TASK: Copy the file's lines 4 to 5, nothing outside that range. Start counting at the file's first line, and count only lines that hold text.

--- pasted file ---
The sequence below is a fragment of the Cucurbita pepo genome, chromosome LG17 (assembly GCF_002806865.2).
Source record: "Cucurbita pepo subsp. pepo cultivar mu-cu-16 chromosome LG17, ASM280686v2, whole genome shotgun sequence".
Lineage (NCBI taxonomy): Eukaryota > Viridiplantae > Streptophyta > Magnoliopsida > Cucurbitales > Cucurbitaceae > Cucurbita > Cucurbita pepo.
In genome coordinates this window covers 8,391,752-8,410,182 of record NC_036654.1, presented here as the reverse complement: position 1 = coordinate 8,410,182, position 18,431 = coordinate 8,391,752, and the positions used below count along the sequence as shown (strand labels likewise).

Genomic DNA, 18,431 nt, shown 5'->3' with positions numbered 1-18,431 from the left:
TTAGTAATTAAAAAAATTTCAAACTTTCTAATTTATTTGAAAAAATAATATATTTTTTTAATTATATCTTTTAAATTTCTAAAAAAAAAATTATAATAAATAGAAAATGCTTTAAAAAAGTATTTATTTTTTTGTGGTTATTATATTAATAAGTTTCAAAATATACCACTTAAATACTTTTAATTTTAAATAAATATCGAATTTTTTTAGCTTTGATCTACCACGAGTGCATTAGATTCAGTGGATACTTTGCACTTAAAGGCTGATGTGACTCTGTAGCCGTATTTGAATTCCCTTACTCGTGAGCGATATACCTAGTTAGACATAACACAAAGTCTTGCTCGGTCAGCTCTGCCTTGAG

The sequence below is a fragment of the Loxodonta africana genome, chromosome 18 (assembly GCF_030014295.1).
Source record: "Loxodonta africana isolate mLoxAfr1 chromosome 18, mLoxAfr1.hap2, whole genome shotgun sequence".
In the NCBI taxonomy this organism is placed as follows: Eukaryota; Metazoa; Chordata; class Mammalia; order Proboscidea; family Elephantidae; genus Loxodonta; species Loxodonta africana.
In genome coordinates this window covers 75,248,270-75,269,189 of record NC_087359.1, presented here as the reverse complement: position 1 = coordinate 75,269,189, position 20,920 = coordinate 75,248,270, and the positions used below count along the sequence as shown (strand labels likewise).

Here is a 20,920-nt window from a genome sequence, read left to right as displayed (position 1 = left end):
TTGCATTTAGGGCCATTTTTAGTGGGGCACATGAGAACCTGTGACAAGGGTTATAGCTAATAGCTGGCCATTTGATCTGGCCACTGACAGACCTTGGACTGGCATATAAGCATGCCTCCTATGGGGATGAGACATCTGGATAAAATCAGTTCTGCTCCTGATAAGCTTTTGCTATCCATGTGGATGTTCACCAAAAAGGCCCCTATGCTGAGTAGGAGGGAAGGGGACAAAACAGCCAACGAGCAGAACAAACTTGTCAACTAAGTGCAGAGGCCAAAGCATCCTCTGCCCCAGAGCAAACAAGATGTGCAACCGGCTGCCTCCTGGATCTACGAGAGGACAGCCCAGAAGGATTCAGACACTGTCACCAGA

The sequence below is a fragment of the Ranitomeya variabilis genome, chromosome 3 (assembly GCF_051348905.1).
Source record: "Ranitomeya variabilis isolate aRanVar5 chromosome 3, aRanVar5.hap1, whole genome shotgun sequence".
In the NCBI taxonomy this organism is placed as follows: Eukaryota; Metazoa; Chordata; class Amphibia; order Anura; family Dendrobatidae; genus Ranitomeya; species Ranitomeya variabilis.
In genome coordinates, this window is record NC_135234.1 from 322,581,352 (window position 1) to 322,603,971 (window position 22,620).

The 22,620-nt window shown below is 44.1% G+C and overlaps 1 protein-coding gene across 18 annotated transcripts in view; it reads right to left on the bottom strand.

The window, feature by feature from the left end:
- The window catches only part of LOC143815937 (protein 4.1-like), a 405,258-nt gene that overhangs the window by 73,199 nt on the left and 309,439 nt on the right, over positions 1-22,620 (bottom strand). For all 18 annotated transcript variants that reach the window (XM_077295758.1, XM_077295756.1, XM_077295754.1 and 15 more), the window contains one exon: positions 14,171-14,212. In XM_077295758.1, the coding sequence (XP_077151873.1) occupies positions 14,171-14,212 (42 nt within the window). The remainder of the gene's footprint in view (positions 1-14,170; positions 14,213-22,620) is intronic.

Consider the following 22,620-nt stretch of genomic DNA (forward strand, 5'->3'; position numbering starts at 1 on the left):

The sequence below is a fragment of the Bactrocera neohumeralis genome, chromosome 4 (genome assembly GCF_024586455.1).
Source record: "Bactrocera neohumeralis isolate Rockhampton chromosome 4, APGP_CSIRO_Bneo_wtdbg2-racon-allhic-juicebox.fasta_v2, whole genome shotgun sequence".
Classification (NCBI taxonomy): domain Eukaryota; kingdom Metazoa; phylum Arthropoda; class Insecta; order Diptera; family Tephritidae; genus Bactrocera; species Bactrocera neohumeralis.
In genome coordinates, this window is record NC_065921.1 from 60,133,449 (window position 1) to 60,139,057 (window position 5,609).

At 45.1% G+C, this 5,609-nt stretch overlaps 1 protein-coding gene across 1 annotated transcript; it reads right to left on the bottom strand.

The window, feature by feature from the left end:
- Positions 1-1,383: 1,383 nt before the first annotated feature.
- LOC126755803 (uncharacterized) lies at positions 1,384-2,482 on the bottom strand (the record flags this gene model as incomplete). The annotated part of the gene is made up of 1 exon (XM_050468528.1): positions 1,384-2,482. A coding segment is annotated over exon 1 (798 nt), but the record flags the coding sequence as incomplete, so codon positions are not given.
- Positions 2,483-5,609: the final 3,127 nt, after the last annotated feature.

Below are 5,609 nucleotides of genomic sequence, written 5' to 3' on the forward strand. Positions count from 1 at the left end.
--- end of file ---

In genome coordinates this window covers 8,391,752-8,410,182 of record NC_036654.1, presented here as the reverse complement: position 1 = coordinate 8,410,182, position 18,431 = coordinate 8,391,752, and the positions used below count along the sequence as shown (strand labels likewise).

Genomic DNA, 18,431 nt, shown 5'->3' with positions numbered 1-18,431 from the left: